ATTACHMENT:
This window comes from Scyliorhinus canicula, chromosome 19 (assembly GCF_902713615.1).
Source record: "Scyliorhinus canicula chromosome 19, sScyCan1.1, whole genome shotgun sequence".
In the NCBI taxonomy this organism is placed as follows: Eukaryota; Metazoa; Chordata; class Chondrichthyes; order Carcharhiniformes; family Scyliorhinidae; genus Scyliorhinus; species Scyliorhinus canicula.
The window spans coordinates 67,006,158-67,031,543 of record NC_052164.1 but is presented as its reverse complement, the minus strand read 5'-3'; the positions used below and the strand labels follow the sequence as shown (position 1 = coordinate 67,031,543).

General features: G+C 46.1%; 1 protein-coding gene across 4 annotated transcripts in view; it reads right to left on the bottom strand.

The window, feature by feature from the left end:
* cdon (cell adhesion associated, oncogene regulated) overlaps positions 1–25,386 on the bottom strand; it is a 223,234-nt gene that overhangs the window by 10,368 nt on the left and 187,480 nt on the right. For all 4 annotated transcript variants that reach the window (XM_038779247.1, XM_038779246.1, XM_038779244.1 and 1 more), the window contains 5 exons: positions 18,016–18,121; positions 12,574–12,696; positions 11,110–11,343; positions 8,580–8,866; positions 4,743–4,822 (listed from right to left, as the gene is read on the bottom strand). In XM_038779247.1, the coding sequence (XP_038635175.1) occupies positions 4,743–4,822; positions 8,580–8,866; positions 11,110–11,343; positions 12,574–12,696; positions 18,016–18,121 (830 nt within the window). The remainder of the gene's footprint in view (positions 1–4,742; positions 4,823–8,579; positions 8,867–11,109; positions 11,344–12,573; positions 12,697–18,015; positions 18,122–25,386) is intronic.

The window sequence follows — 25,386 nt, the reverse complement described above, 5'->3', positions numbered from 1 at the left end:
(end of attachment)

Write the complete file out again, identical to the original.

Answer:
This window comes from Scyliorhinus canicula, chromosome 19 (assembly GCF_902713615.1).
Source record: "Scyliorhinus canicula chromosome 19, sScyCan1.1, whole genome shotgun sequence".
In the NCBI taxonomy this organism is placed as follows: Eukaryota; Metazoa; Chordata; class Chondrichthyes; order Carcharhiniformes; family Scyliorhinidae; genus Scyliorhinus; species Scyliorhinus canicula.
The window spans coordinates 67,006,158-67,031,543 of record NC_052164.1 but is presented as its reverse complement, the minus strand read 5'-3'; the positions used below and the strand labels follow the sequence as shown (position 1 = coordinate 67,031,543).

General features: G+C 46.1%; 1 protein-coding gene across 4 annotated transcripts in view; it reads right to left on the bottom strand.

The window, feature by feature from the left end:
* cdon (cell adhesion associated, oncogene regulated) overlaps positions 1–25,386 on the bottom strand; it is a 223,234-nt gene that overhangs the window by 10,368 nt on the left and 187,480 nt on the right. For all 4 annotated transcript variants that reach the window (XM_038779247.1, XM_038779246.1, XM_038779244.1 and 1 more), the window contains 5 exons: positions 18,016–18,121; positions 12,574–12,696; positions 11,110–11,343; positions 8,580–8,866; positions 4,743–4,822 (listed from right to left, as the gene is read on the bottom strand). In XM_038779247.1, the coding sequence (XP_038635175.1) occupies positions 4,743–4,822; positions 8,580–8,866; positions 11,110–11,343; positions 12,574–12,696; positions 18,016–18,121 (830 nt within the window). The remainder of the gene's footprint in view (positions 1–4,742; positions 4,823–8,579; positions 8,867–11,109; positions 11,344–12,573; positions 12,697–18,015; positions 18,122–25,386) is intronic.

The window sequence follows — 25,386 nt, the reverse complement described above, 5'->3', positions numbered from 1 at the left end: